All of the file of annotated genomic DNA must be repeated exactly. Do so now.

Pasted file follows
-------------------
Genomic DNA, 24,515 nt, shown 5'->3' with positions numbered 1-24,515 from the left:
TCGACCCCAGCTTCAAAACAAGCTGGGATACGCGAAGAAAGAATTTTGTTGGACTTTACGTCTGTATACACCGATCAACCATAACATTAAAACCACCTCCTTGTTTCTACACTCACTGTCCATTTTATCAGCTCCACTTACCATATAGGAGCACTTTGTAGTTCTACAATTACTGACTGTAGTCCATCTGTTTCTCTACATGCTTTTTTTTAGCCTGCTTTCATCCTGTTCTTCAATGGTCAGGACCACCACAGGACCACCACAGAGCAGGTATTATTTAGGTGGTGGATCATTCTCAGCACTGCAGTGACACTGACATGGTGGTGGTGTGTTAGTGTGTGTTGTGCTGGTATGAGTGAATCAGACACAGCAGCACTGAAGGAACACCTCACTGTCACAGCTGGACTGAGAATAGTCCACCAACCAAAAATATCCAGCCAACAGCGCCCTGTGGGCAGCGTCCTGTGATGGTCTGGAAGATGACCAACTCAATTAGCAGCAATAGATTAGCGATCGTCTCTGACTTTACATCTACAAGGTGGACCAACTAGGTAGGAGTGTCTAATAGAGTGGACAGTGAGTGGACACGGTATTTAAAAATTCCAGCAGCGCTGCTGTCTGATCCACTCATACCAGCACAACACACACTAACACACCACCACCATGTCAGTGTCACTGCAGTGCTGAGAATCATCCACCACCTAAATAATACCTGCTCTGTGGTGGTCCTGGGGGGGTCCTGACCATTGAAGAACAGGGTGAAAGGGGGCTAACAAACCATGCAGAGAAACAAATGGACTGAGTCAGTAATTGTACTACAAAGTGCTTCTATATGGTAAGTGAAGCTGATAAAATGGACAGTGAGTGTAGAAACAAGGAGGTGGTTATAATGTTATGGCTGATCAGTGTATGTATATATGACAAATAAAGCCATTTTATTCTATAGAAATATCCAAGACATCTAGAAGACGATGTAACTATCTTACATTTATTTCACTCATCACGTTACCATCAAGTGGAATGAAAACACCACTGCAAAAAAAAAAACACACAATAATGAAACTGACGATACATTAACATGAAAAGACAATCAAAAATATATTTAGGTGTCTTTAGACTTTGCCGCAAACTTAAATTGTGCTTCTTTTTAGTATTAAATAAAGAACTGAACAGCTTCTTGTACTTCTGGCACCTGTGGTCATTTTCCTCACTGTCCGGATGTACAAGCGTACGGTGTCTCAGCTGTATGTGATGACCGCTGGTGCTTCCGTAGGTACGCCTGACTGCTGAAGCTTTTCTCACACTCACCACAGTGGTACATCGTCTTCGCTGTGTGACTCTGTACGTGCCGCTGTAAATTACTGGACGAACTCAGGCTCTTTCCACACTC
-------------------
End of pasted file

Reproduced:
Genomic DNA, 24,515 nt, shown 5'->3' with positions numbered 1-24,515 from the left:
TCGACCCCAGCTTCAAAACAAGCTGGGATACGCGAAGAAAGAATTTTGTTGGACTTTACGTCTGTATACACCGATCAACCATAACATTAAAACCACCTCCTTGTTTCTACACTCACTGTCCATTTTATCAGCTCCACTTACCATATAGGAGCACTTTGTAGTTCTACAATTACTGACTGTAGTCCATCTGTTTCTCTACATGCTTTTTTTTAGCCTGCTTTCATCCTGTTCTTCAATGGTCAGGACCACCACAGGACCACCACAGAGCAGGTATTATTTAGGTGGTGGATCATTCTCAGCACTGCAGTGACACTGACATGGTGGTGGTGTGTTAGTGTGTGTTGTGCTGGTATGAGTGAATCAGACACAGCAGCACTGAAGGAACACCTCACTGTCACAGCTGGACTGAGAATAGTCCACCAACCAAAAATATCCAGCCAACAGCGCCCTGTGGGCAGCGTCCTGTGATGGTCTGGAAGATGACCAACTCAATTAGCAGCAATAGATTAGCGATCGTCTCTGACTTTACATCTACAAGGTGGACCAACTAGGTAGGAGTGTCTAATAGAGTGGACAGTGAGTGGACACGGTATTTAAAAATTCCAGCAGCGCTGCTGTCTGATCCACTCATACCAGCACAACACACACTAACACACCACCACCATGTCAGTGTCACTGCAGTGCTGAGAATCATCCACCACCTAAATAATACCTGCTCTGTGGTGGTCCTGGGGGGGTCCTGACCATTGAAGAACAGGGTGAAAGGGGGCTAACAAACCATGCAGAGAAACAAATGGACTGAGTCAGTAATTGTACTACAAAGTGCTTCTATATGGTAAGTGAAGCTGATAAAATGGACAGTGAGTGTAGAAACAAGGAGGTGGTTATAATGTTATGGCTGATCAGTGTATGTATATATGACAAATAAAGCCATTTTATTCTATAGAAATATCCAAGACATCTAGAAGACGATGTAACTATCTTACATTTATTTCACTCATCACGTTACCATCAAGTGGAATGAAAACACCACTGCAAAAAAAAAAACACACAATAATGAAACTGACGATACATTAACATGAAAAGACAATCAAAAATATATTTAGGTGTCTTTAGACTTTGCCGCAAACTTAAATTGTGCTTCTTTTTAGTATTAAATAAAGAACTGAACAGCTTCTTGTACTTCTGGCACCTGTGGTCATTTTCCTCACTGTCCGGATGTACAAGCGTACGGTGTCTCAGCTGTATGTGATGACCGCTGGTGCTTCCGTAGGTACGCCTGACTGCTGAAGCTTTTCTCACACTCACCACAGTGGTACATCGTCTTCGCTGTGTGACTCTGTACGTGCCGCTGTAAATTACTGGACGAACTCAGGCTCTTTCCACACTC